On Monday, GW Pharmaceuticals made history by becoming the first company to ever win Food and Drug Administration (FDA) approval for a marijuana plant-based prescription drug, dubbed Epidiolex. The approval was widely expected after a panel of FDA advisers unanimously recommended its regulatory clearance back in April; still, it was a milestone on the federal level. Until this week, the only existing (legal) prescription treatments involving cannabis were of the synthetic variety, not those that actually came from a marijuana plant.
Epidiolex, whose active ingredient is a formulation of the marijuana component cannabidiol (CBD)—i.e., not the high-causing “THC” part of weed—was approved for children two years of age and older with certain intractable childhood epilepsy disorders called Dravet syndrome and Lennox-Gastaut syndrome. Now that it’s done, the flood gates could open for other companies in the cannabis space—and for GW Pharma itself, the company’s CEO Justin Gover tells Fortune.
“Epidiolex can get more indications, primarily within the epilepsy sphere, as well as potentially other indications,” Gover said in a telephone interview. So what else might be next? GW could “start to accelerate investment in other types of cannabinoids,” including another treatment in its pipeline called Sativex. That drug has actually already been approved in several countries outside the U.S. to treat spastic muscle movements in multiple sclerosis (MS) patients; the firm may try and expand it into America now that the FDA has signaled a willingness to consider marijuana-derived treatments that are backed up by clinical trial data.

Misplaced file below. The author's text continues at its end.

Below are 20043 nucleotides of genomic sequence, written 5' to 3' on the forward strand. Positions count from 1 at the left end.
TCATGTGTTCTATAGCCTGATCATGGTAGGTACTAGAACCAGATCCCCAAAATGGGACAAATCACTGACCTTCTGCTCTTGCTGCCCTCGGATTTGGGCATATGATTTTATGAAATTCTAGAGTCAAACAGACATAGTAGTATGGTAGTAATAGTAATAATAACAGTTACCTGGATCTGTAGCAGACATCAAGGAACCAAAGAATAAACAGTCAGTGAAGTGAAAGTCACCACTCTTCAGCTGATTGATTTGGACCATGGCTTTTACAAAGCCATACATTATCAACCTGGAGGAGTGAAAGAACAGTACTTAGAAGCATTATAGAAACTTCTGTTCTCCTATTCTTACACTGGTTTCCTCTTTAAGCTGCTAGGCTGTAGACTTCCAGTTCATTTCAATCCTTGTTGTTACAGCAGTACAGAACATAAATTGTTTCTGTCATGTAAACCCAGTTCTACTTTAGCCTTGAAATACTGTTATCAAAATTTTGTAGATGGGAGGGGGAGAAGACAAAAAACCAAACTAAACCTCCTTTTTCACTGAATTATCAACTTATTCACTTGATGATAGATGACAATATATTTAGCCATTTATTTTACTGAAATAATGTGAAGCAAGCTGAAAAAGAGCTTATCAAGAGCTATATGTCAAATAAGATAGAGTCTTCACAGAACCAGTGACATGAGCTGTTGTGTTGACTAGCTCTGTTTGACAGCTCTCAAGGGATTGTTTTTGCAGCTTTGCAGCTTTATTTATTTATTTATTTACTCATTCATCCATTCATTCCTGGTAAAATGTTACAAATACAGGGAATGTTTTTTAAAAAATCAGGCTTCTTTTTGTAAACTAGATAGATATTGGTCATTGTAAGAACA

That latter point is critical to GW Pharma and its overall ambitions, particularly winning over the doctors who would have to prescribe the company’s cannabis-based medicines. “The fact that the Epidiolex program was designed and conceived with the medical community wanting to see real science in the field of cannabinoids” is what gives it a leg up, Gover explains. Theoretically, various cannabinoid formulations could also show promise in treating neurological and behavioral disorders.
As for looser definitions of “medical marijuana” to treat pain and other conditions? Don’t expect a blessing from the FDA anytime soon—agency commissioner Scott Gottlieb has stressed that far more rigorous studies need to be done on the medical effects of weed at large.
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